Wednesday, July 30, 2014
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Interview with Filmmaker Jeff Barnaby on Rhymes For Young Ghouls

by Jamaias DaCosta

Muskrat Magazine

...I’ve taken to calling it positivity porn. How do you go through these atrocities and pretend that we are all well adjusted?

Filmmaker Jeff Barnaby grew up on the Listuguj Reserve in Québec and makes no apologies for the challenges he faced growing up. While he bounced in and out of foster care he attributes much of his strength and resiliency to the Indigenous women he was surrounded by. In fact, his love and respect for Indigenous women inspired much of Jeff’s latest film, Rhymes for Young Ghouls which features a fiercely spirited female protagonist, Aila; a character he says he wrote to begin his homage to the strength of Indigenous women.

JD: You grew up in Listuguj, which was featured in Alanis Obamsawin’s film, Incident at Restigouche. I read that she was a major influence for you as a filmmaker; can you talk about what some of your other early influences were as a writer and then filmmaker?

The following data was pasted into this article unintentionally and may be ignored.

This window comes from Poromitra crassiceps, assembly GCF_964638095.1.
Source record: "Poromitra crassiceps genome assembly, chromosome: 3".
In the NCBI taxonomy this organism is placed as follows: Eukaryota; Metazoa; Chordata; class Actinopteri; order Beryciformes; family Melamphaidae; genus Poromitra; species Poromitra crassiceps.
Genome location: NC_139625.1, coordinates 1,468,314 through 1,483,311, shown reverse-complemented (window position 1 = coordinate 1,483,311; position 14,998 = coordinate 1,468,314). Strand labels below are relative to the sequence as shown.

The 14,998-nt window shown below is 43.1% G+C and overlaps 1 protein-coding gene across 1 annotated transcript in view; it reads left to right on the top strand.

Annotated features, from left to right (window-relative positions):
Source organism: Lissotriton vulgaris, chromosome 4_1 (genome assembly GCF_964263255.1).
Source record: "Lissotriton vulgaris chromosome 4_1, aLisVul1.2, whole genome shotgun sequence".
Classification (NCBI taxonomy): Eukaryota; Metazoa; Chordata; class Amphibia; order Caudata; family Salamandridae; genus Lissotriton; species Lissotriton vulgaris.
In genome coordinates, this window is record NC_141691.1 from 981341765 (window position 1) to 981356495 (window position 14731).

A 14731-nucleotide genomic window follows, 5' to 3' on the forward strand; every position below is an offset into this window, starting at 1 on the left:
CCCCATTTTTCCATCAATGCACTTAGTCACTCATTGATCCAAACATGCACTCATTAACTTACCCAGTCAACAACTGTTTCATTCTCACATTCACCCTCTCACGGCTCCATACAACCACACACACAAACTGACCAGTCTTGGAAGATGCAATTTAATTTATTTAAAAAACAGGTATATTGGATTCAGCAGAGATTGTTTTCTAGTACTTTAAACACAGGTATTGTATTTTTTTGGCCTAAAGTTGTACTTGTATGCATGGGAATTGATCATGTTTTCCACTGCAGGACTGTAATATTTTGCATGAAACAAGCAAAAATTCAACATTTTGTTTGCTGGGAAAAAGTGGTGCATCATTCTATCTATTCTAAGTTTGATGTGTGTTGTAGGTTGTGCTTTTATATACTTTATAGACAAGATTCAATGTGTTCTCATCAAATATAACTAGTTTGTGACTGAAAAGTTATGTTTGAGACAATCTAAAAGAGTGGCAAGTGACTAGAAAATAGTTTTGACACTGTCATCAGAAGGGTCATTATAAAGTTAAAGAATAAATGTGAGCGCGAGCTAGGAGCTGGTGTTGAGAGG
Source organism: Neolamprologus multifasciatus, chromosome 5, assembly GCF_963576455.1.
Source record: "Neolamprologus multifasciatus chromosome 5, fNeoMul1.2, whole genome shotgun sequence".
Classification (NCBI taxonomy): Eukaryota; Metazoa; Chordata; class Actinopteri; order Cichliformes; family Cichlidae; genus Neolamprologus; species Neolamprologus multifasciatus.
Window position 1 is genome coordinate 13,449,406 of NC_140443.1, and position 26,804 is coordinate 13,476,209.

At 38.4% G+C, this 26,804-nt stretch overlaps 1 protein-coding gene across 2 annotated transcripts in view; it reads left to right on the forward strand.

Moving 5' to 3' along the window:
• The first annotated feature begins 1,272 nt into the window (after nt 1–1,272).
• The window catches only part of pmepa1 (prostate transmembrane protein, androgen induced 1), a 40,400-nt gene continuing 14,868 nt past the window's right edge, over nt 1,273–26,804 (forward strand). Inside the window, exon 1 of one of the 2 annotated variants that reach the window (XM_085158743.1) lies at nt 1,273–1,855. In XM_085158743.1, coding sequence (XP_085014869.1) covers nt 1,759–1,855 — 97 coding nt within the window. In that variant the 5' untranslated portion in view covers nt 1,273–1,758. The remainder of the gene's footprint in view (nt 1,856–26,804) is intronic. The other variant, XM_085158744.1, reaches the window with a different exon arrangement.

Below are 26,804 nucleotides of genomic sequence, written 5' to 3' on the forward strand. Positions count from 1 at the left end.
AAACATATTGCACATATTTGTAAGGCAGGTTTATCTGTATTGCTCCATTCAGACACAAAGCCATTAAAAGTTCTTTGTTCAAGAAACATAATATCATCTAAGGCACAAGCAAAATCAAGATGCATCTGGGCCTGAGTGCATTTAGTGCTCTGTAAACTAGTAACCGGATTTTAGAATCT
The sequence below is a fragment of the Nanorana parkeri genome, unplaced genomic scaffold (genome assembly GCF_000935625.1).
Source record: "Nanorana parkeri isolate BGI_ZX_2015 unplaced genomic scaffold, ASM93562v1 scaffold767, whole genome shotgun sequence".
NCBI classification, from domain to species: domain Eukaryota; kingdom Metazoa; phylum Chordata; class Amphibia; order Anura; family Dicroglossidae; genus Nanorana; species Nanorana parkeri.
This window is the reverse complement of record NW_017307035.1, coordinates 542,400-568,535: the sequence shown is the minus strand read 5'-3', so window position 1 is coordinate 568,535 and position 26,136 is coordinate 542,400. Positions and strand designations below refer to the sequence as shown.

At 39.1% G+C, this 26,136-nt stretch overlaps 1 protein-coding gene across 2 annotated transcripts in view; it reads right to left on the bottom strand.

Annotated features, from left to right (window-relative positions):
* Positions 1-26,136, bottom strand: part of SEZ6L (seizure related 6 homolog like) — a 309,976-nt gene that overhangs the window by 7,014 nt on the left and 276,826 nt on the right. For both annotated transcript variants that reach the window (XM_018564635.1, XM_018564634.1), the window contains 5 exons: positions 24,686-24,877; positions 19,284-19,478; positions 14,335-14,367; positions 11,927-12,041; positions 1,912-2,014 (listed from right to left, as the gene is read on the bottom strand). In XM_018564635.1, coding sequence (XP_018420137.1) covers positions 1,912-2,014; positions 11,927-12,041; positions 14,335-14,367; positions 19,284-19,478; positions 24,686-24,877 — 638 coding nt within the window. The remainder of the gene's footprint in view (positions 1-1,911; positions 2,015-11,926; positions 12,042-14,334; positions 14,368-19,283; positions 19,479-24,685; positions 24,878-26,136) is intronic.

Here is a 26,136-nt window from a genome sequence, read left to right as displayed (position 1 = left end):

JB: Like every other teenager I got hooked on Stephen King and comic books at a very early age. I was reading things like Batman, Superman, X-men, Conan, I’m a huge Conan fan to this day. I read whatever comic I could get my hands on. And then I started reading Stephen King, which weirdly enough turned me on to serious literature. My step mom was in university and studying people like Robert Frost and other classical literature. For me it wasn’t a form of education, I was reading it for entertainment. If you can imagine a teenager reading Shakespeare for entertainment, that’s who I was when I was thirteen, fourteen. That turned into wanting to write stories and draw, and express myself creatively. Then I started getting into music in my mid-teens and that was just one more mode of expression. All of that lent itself to filmmaking because it’s probably the most diverse medium of creation you can use - you’re engaging on pretty much every level. You’re inventing a world.